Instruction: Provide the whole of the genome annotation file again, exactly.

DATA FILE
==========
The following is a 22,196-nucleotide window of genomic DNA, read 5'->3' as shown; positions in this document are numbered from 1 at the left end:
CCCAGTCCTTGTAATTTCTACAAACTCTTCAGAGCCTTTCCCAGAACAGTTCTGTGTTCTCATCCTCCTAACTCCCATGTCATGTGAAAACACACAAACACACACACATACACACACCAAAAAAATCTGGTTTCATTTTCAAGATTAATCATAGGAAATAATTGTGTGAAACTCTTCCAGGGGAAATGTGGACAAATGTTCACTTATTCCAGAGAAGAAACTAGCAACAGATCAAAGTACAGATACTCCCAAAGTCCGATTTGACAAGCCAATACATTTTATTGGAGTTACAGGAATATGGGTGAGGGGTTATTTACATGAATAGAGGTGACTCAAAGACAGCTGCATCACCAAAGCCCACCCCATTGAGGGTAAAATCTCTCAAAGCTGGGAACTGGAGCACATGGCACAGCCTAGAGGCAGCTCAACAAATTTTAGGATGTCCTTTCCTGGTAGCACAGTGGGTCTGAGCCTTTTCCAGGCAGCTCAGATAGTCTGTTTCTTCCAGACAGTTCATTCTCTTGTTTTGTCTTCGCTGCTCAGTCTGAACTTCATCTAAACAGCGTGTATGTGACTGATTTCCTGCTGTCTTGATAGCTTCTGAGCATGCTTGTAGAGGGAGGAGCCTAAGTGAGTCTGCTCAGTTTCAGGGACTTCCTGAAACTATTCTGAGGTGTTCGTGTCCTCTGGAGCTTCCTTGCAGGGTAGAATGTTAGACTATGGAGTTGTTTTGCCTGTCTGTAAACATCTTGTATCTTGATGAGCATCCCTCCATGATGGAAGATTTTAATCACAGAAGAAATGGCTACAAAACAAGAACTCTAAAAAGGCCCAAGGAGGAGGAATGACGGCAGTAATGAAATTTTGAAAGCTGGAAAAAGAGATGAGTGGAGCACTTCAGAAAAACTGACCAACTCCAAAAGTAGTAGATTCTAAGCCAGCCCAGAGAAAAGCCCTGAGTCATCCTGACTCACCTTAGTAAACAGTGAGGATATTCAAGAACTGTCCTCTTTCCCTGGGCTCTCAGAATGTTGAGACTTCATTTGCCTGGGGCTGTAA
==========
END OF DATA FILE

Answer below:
The following is a 22,196-nucleotide window of genomic DNA, read 5'->3' as shown; positions in this document are numbered from 1 at the left end:
CCCAGTCCTTGTAATTTCTACAAACTCTTCAGAGCCTTTCCCAGAACAGTTCTGTGTTCTCATCCTCCTAACTCCCATGTCATGTGAAAACACACAAACACACACACATACACACACCAAAAAAATCTGGTTTCATTTTCAAGATTAATCATAGGAAATAATTGTGTGAAACTCTTCCAGGGGAAATGTGGACAAATGTTCACTTATTCCAGAGAAGAAACTAGCAACAGATCAAAGTACAGATACTCCCAAAGTCCGATTTGACAAGCCAATACATTTTATTGGAGTTACAGGAATATGGGTGAGGGGTTATTTACATGAATAGAGGTGACTCAAAGACAGCTGCATCACCAAAGCCCACCCCATTGAGGGTAAAATCTCTCAAAGCTGGGAACTGGAGCACATGGCACAGCCTAGAGGCAGCTCAACAAATTTTAGGATGTCCTTTCCTGGTAGCACAGTGGGTCTGAGCCTTTTCCAGGCAGCTCAGATAGTCTGTTTCTTCCAGACAGTTCATTCTCTTGTTTTGTCTTCGCTGCTCAGTCTGAACTTCATCTAAACAGCGTGTATGTGACTGATTTCCTGCTGTCTTGATAGCTTCTGAGCATGCTTGTAGAGGGAGGAGCCTAAGTGAGTCTGCTCAGTTTCAGGGACTTCCTGAAACTATTCTGAGGTGTTCGTGTCCTCTGGAGCTTCCTTGCAGGGTAGAATGTTAGACTATGGAGTTGTTTTGCCTGTCTGTAAACATCTTGTATCTTGATGAGCATCCCTCCATGATGGAAGATTTTAATCACAGAAGAAATGGCTACAAAACAAGAACTCTAAAAAGGCCCAAGGAGGAGGAATGACGGCAGTAATGAAATTTTGAAAGCTGGAAAAAGAGATGAGTGGAGCACTTCAGAAAAACTGACCAACTCCAAAAGTAGTAGATTCTAAGCCAGCCCAGAGAAAAGCCCTGAGTCATCCTGACTCACCTTAGTAAACAGTGAGGATATTCAAGAACTGTCCTCTTTCCCTGGGCTCTCAGAATGTTGAGACTTCATTTGCCTGGGGCTGTAA